In 2022, financial services firms expect increased scrutiny of ESG credentials from regulators, shareholders and customers, as well as other stakeholders. Firms should be proactive in mitigating the risk of allegations of misleading statements or greenwashing to avoid enforcement action and complaints, particularly regulatory investigation and censure, civil litigation and the negative financial impacts arising from reputational risk.
This article will explain what greenwashing is, how it can be a reputational risk, and the steps you can take to avoid it.
The term greenwashing was first used by Jay Westerveld, an environmental activist, in the 1980s and it implies any dishonest practices used by businesses to represent themselves as more sustainable either by giving a false impression or providing misleading information as to the sustainability of a product/service.
As emphasised in the UK’s Financial Conduct Authority (FCA) ESG strategy, the increase in demand for private sector products with sustainable credentials is increasing, with $35 trillion of assets under management (AUM) now in ESG-labelled funds. With this in mind, it is in everyone’s interest that the markets for sustainable financial products are robust and trusted.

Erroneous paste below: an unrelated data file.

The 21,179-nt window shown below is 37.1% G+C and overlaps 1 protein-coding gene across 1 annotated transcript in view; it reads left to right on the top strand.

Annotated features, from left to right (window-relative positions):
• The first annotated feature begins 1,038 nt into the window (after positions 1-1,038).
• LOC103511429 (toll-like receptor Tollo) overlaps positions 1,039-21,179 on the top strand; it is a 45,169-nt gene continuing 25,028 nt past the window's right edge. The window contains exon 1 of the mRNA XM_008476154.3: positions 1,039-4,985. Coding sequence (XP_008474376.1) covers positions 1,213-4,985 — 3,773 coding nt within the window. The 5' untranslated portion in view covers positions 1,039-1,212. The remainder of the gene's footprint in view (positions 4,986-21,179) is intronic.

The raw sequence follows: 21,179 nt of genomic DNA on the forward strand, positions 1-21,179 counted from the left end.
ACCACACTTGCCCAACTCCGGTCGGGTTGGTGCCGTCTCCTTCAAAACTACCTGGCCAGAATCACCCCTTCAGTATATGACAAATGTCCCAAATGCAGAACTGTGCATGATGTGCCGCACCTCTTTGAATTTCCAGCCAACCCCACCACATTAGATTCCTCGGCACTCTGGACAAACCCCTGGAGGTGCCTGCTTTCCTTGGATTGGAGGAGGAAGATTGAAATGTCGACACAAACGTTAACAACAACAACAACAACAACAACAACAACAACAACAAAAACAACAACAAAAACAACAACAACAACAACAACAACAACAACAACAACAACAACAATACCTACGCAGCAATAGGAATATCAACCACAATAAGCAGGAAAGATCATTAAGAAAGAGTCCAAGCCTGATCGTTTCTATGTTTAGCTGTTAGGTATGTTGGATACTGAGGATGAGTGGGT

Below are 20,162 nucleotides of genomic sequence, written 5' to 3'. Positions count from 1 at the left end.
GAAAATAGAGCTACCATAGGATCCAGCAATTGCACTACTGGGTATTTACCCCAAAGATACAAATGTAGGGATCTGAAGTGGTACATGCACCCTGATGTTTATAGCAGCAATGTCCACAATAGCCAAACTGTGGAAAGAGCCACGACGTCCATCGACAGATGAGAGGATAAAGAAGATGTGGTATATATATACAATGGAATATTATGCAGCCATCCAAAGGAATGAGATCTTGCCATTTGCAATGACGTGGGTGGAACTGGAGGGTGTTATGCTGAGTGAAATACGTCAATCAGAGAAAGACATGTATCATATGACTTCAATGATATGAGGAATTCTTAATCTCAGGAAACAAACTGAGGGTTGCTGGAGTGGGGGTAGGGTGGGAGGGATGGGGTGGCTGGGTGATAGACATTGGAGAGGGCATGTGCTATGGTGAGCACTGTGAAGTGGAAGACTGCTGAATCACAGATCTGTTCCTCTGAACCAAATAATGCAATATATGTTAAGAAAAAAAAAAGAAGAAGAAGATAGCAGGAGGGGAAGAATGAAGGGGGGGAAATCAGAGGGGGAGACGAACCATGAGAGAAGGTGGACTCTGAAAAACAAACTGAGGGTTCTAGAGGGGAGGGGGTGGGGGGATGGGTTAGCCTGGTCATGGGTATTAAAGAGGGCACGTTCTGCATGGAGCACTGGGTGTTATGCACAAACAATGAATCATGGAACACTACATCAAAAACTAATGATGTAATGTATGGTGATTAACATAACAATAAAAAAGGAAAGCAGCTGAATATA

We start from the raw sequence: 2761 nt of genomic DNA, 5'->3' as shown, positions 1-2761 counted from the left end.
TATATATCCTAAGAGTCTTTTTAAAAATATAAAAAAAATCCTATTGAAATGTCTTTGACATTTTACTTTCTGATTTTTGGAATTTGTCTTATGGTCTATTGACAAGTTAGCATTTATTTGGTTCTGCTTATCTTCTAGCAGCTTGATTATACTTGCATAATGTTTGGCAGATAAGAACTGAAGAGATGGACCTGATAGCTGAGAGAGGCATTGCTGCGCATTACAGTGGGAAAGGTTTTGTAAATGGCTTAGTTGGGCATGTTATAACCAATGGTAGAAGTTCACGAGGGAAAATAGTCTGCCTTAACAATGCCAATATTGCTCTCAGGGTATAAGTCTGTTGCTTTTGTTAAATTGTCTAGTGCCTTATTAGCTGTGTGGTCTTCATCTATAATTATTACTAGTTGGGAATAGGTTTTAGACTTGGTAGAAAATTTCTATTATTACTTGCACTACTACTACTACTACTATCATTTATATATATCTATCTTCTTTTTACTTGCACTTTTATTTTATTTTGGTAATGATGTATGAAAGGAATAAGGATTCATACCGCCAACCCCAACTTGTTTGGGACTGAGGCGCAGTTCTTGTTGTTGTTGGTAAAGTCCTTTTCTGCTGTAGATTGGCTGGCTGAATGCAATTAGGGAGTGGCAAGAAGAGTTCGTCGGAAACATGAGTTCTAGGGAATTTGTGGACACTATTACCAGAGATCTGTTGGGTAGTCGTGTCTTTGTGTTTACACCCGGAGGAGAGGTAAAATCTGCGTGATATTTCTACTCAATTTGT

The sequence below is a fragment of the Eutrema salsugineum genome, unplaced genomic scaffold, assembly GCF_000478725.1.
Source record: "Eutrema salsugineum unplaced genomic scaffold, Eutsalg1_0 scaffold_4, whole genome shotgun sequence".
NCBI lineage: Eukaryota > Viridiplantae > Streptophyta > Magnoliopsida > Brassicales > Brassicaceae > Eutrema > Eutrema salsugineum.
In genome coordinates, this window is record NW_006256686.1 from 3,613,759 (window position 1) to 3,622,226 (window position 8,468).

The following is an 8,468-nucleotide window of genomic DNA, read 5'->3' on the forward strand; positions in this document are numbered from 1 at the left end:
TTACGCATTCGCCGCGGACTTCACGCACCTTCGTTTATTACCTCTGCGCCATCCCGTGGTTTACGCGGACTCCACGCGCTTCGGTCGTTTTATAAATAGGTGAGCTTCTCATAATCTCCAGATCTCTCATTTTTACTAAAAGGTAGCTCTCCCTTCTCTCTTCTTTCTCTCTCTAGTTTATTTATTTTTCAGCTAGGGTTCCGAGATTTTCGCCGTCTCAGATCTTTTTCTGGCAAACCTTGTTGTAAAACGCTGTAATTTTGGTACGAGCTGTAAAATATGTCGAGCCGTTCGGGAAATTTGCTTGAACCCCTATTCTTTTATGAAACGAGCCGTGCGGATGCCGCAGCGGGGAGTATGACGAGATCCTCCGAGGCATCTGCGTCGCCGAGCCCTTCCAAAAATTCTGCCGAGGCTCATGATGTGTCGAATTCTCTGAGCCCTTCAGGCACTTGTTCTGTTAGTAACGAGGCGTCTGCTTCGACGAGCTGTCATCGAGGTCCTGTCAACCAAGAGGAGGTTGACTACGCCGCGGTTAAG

Greenwashing is a priority issue for the financial services sector in most jurisdictions. The risk of greenwashing – and consequently the focus by regulators, consumers, and environmental groups – has increased exponentially as consumers/investors proactively seek ‘sustainable’, ‘green’, and ‘planet friendly’ products/investments. They are also challenging greenwashing via regulatory complaints, lawsuits and other actions; for example, the critical media attention experienced by producers and funders of single-use plastics.
The asset management sector is proactively marketing ESG funds. However, such ESG funds may misrepresent their ESG criteria, and regulators worldwide are clamping down on these incidents of greenwashing. Last year, the UK’s Competition and Markets Authority (CMA) published generic guidance on sustainability goals.